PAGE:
Sams Teach Yourself Microsoft Visual C# .NET 2003 in 24 Hours, by James Foxall, ISBN 0-672-32538-1

Reviewed by: Songmuh Jong, send e-mail
Published by: Sams Publishing, go to the web site
Requires: A fast PC With DVD-ROM and lots of free hard drive space
MSRP: $29.99

There have been many books covering Microsoft .NET development but only a few of them are dedicated to C#.NET. This is understandable because the most popular languages for Windows used to be C++ and Visual Basic. Although it is relatively new, C# has become a popular language for .NET development because it has combined the basic features of Java and C++ into one new integrated development environment (IDE) package. The same author who wrote Sams Teach Yourself Microsoft Visual Basic .NET 2003 in 24 Hours also brings us this easy-to-follow book on Visual Studio C# .NET 2003. The book is intended for beginners, but the coverage includes some advanced topics such as database and web development.

For readers who don't have Visual Studio.NET, the book comes with a 60-day trial version on a DVD. Expect to spend one or two nights installing that software. If the installation hangs, you have to either delete the installed folder or reboot. That will let you continue and finish the installation. If you have a slow machine or very little free space on your hard drive or if you hit F5 and the IDE hangs, you can still run your programs outside of the IDE. If the IDE spends too much time searching your network instead of running your program, disconnect your PC from the network and kill the IDE. Other than those issues the trial version is fine and readers will be able to follow along in .NET 2003 as they work through the book.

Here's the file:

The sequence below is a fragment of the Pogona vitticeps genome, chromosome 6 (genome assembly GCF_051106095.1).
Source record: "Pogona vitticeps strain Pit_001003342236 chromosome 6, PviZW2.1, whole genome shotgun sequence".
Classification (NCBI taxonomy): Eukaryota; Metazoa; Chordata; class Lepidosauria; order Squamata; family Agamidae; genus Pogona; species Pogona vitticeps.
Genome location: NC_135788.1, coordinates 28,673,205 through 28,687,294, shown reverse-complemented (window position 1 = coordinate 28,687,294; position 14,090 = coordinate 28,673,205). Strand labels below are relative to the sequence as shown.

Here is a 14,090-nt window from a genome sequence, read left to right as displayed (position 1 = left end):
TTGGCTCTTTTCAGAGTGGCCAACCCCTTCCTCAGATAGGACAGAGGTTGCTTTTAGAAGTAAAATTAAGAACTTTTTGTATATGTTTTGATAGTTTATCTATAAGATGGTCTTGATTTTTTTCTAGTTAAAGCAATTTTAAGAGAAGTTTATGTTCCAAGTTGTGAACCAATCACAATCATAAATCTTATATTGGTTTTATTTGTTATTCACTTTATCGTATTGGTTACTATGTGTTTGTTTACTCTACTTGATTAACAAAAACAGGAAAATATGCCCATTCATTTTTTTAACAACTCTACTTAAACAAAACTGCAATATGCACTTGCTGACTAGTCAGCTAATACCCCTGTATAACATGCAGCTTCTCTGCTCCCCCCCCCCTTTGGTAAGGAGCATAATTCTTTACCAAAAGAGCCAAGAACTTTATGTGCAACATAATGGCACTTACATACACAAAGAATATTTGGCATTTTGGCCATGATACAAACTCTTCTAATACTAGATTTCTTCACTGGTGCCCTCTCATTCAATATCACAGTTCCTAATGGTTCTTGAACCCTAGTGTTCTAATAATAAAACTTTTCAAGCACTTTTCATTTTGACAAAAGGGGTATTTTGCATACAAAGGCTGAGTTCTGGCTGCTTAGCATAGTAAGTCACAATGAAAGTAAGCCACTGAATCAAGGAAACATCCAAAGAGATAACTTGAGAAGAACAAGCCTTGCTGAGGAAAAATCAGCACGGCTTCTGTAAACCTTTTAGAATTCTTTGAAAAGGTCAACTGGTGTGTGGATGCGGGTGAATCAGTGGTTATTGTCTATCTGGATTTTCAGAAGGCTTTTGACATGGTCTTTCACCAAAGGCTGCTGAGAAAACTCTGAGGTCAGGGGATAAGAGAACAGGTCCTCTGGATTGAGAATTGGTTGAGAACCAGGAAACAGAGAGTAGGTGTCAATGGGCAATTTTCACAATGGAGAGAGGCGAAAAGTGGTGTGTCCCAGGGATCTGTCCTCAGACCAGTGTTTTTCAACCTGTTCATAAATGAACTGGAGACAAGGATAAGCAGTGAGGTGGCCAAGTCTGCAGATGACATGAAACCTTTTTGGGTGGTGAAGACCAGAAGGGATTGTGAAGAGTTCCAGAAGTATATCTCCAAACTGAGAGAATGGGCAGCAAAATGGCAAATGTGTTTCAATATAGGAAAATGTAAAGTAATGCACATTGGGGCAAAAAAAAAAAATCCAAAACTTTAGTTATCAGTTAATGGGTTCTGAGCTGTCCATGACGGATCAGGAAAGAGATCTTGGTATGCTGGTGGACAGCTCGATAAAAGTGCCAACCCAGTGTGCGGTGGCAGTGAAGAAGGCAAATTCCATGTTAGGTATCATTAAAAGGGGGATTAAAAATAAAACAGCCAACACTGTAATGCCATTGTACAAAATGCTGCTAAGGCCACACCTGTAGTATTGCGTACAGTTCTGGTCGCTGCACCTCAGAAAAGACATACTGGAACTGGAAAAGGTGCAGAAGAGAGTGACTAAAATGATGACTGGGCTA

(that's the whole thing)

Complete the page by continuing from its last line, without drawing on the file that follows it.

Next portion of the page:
If your background is Java, you might be surprised by the graphical approach in this book. However, you'll agree at the end of the book that this is the best approach for learning Visual Studio.NET as a development tool. The book follows the same sequence of chapters as in the Visual Basic counterpart. It starts with a sample program (Picture Viewer), then dissects the Windows graphical interface step by step. The first 9 hours are mostly creating Windows Forms and controls. The author goes into great detail about setting properties and events for the controls. The 10th hour starts the concepts of class and methods and the last piece of the IDE feature - tasks. The 11th hour starts the abstract topic of variables, data types and other real programming topics. Hours 19 to 21 are about database programming, and the last three hours are about deploying programs, web development and a real-world example.

Can you really learn Microsoft Visual C# .NET 2003 in 24 hours? The answer is yes, if you follow this book an hour a day with some background from Java, C++, and earlier versions of Visual Studio.

In short, this is an excellent introductory book for C# development, including the usage of the Visual Studio IDE. If you are starting to learn C# programming, this book is for you, regardless of your background. If you're an experienced C# programmer, this book might still provide some insights from time to time. The source code for this book is downloadable from the book's web site.

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